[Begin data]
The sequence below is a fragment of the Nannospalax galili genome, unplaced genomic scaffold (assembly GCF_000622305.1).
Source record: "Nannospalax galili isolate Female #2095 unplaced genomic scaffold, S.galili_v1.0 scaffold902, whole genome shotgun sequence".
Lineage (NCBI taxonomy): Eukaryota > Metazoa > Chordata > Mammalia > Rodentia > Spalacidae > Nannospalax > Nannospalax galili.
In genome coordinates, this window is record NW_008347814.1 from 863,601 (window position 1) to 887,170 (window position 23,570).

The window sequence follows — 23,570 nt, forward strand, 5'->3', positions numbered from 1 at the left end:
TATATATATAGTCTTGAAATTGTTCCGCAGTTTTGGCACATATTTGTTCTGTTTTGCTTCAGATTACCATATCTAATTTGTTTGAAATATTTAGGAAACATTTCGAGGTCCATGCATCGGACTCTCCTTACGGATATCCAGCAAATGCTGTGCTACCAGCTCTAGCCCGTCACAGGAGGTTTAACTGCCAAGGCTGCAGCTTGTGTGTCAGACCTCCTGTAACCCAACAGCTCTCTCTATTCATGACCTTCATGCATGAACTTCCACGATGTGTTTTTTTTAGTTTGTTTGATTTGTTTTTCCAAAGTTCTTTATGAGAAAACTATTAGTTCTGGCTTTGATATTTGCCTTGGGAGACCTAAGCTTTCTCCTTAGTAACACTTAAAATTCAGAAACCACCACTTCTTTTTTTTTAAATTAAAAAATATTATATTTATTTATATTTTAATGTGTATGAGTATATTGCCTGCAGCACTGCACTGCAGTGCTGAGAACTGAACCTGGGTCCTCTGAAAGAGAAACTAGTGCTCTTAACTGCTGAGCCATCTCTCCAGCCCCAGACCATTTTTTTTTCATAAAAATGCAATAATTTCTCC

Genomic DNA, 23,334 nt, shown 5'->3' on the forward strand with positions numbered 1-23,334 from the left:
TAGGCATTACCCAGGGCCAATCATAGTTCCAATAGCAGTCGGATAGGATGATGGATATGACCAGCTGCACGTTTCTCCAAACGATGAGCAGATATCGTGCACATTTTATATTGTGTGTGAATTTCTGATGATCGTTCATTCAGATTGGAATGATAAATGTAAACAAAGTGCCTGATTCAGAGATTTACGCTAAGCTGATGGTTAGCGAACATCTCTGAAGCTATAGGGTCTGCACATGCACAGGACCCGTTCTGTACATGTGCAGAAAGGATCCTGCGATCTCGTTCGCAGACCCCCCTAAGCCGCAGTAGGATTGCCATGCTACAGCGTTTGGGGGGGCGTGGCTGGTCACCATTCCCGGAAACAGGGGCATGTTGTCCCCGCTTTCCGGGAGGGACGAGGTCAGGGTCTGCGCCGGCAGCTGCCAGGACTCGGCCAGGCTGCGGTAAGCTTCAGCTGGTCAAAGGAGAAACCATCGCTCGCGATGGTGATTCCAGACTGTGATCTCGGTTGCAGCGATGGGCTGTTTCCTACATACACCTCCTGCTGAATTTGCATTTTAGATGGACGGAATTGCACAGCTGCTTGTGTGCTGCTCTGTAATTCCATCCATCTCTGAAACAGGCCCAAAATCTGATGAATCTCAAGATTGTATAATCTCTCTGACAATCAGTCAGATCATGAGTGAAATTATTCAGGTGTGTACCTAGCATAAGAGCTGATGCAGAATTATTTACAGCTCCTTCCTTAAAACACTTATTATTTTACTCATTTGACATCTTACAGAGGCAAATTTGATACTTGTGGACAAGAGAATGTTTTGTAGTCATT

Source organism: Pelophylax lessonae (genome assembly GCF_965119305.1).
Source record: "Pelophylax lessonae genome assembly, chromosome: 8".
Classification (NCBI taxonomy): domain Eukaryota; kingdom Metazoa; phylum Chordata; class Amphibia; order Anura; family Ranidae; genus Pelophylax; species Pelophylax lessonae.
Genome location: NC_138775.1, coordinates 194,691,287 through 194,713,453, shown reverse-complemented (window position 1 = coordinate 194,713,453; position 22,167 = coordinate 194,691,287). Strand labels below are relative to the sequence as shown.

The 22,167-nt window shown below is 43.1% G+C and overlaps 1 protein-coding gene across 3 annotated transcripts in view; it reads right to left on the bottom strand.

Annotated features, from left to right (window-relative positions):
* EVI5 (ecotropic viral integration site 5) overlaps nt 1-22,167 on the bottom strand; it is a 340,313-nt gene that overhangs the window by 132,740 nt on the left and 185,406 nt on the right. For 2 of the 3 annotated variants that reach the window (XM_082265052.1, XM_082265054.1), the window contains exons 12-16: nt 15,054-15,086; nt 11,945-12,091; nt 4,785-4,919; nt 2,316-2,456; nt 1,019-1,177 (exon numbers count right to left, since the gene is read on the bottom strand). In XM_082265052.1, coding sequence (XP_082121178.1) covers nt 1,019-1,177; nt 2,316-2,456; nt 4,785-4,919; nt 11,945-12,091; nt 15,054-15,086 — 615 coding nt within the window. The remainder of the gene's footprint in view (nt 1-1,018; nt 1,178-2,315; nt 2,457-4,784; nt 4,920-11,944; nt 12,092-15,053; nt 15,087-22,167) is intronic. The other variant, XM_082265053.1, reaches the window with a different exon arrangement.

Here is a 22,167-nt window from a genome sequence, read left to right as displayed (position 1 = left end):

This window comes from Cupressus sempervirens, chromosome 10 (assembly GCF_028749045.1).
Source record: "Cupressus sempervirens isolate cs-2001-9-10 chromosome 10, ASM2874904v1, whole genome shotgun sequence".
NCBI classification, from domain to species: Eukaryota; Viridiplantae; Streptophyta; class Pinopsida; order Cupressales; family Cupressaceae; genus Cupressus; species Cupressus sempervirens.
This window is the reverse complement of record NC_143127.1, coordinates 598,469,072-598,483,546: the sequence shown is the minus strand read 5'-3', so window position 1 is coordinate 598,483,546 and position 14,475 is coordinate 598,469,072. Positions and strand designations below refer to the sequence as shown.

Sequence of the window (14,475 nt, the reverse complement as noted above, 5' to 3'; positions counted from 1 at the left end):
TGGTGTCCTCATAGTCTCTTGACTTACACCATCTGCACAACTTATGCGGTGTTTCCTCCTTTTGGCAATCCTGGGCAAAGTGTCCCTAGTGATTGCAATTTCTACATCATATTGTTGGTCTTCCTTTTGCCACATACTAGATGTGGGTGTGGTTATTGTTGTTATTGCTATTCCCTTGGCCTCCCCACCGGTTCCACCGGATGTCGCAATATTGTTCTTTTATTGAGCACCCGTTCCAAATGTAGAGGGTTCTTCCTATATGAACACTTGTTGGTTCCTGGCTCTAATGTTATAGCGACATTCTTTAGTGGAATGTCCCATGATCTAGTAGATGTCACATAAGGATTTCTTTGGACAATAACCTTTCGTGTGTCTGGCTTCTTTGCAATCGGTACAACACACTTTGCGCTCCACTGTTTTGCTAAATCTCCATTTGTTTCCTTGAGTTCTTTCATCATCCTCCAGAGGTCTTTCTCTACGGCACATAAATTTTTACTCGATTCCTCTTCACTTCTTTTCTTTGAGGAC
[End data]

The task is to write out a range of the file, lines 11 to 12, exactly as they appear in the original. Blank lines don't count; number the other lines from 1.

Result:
Classification (NCBI taxonomy): domain Eukaryota; kingdom Metazoa; phylum Chordata; class Amphibia; order Anura; family Ranidae; genus Pelophylax; species Pelophylax lessonae.
Genome location: NC_138775.1, coordinates 194,691,287 through 194,713,453, shown reverse-complemented (window position 1 = coordinate 194,713,453; position 22,167 = coordinate 194,691,287). Strand labels below are relative to the sequence as shown.